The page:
Hughes' Views & News

“Oh it was grand!” A World War I soldier’s account of Armistice Day

Posted in Genealogy by tahughesnc on November 11, 2012

This head shot of my grandfather was taken in 1917. It was part of a composite for his graduating class from the School of Law at the University of Alabama.

My grandfather, Arley E. Hughes Sr., wrote the letter below on Nov. 11, 1918 to his younger sister, Lela, then 22 years old. At the time he was 27 and stationed in France, where he was serving in Sanitary Squad No. 59 of the U.S. Army’s 81st Infantry (“Wildcat”) Division.

I am posting my grandfather’s letter here, on the 94th anniversary of Armistice Day, because it gives us a firsthand account of an extraordinary day in history as experienced by an ordinary soldier, who wrote the letter to tell the story to his family back home in the small, rural community of Kennedy, Alabama.

In addition to Lela, my grandfather’s letter makes reference to his brother, Eli; to another of his sisters, Ethma, and to his wife, Virgie (my grandmother).

Dear Sister; — The Armistice with Germany is signed and these French and our boys too are in a frenzy of excitement. I’ve never seen people so overjoyed. And I myself am unspeakably happy.

This P.M. flying machines of 3 or 4 countries and of several types flew over us and did all kinds of fancy stunts. Oh it was grand! They would dip right down to the ground and mount to the skies again next minute. They showed how recklessly happy they were.

Lela, words won’t convey an idea of what a flash of color and flags you can see on the streets tonight. See we are in a good big city. The railroad stations are even gay with all the Allied flags, St. cars, autos and every-body.

The next thing is: When will good old Uncle Sam start us home? I won’t complain at all makes no difference if I have to stay till spring. But I do hope I come home earlier.

Lela, Uncle Sam has provided wonderfully for us. We have fared far better than some civilians back home. And honestly I have more and better clothes than ever before in my life. (Tho I bought for $5.00 a tan leather coat the other day. I could not buy the same in civil life for 3 times the money.)

Lela, I weigh 67 kilos or 147-lbs. So you see I am well fed. Eli and I both are over our “flu”

Say, I got a lot of German souvenirs today from Germans. Got 56 coins, 8 pieces of paper money, 1 canteen, 1 match case, 1 match box, 7 identification tags, several buttons, 1 medal, and a few ornaments.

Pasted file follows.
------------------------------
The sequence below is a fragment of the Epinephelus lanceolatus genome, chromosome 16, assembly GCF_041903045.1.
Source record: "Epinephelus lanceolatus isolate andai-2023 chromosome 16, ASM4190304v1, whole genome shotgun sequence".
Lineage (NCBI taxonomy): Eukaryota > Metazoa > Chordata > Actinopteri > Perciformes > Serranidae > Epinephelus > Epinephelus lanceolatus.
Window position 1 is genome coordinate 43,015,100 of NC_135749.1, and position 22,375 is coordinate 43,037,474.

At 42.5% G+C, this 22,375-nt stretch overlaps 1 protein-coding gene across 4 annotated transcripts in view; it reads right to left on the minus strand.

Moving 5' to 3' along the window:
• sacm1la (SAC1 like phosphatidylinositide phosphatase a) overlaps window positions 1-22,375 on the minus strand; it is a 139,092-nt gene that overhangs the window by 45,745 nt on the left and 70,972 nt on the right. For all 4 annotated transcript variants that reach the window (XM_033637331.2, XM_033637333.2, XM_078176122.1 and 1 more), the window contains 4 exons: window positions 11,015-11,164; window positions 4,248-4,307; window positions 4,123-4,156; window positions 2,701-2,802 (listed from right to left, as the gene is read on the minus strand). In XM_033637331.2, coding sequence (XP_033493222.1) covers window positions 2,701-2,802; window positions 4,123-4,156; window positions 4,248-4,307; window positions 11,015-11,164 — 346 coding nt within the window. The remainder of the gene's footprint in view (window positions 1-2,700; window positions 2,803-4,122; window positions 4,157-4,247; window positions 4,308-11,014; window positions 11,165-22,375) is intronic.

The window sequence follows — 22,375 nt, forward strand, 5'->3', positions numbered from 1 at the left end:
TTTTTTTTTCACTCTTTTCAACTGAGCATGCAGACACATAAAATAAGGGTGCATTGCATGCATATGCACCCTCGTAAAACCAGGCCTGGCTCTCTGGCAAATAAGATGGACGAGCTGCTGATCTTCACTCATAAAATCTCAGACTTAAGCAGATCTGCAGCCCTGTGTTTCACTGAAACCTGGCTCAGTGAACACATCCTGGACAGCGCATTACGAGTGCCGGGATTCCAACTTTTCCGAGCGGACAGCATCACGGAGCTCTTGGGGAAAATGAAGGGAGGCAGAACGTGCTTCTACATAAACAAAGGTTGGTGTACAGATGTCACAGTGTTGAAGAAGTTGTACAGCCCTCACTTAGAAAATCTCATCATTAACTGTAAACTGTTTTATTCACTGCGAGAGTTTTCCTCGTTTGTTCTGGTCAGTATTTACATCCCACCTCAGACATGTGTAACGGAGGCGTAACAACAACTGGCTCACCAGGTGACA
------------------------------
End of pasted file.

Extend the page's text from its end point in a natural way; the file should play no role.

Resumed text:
The match box has the iron cross on it.

Eli got four or 5 purses and pocket books, a watch, watch case, belt and some money.

Now you’ll be surprised to know that we were trading for another and consequently we got half our purchase without a pennie’s monetary cost.

These Germans would crowd around us like kids. They were crazy for a cigarette. They were so happy because of the cessation of war! One who spoke good English told me in convincing terms how glad they were. He gave me his photo. I’d also got a few others.

Lela, let Ethma and our kin all read this letter. Also send it home if you are writing to homefolks in a day or so.

Listen, I’d give anything almost to see my Virgie to-night. Oh, how happy she is, I know! Homefolks all I guess!

Lela, I make extra in my trading. Have more money than I used to. But of course I don’t make over $2.00 a day. May make $4.00 or $5.00 out of today’s trading.

Your big “bud,”


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  1. […] Here’s what I do know about Jim Hughes. He was born on August 10, 1867, in Pickens County, Ala. He was the first son born to Thomps and his second wife, Jane Mitchell Hughes. Jim married Louisa Thornton in 1889 and they had 12 children. Their first child, born in 1891, was my grandfather, Arley Hughes Sr. […]

  2. […] Arley Ezra Hughes, 78, of 1519 Fifth Ave., died this morning at Druid City Hospital. […]

  3. Dave Hughes said, on November 11, 2018 at 2:54 pm

    Tom, your grandfather wrote really well. I don’t know how well educated he was, but certainly wrote like he was.

    • tahughesnc said, on November 11, 2018 at 5:18 pm

      Thank you, Dave. My grandfather had worked as a school teacher and he had graduated from law school before his Army service began.

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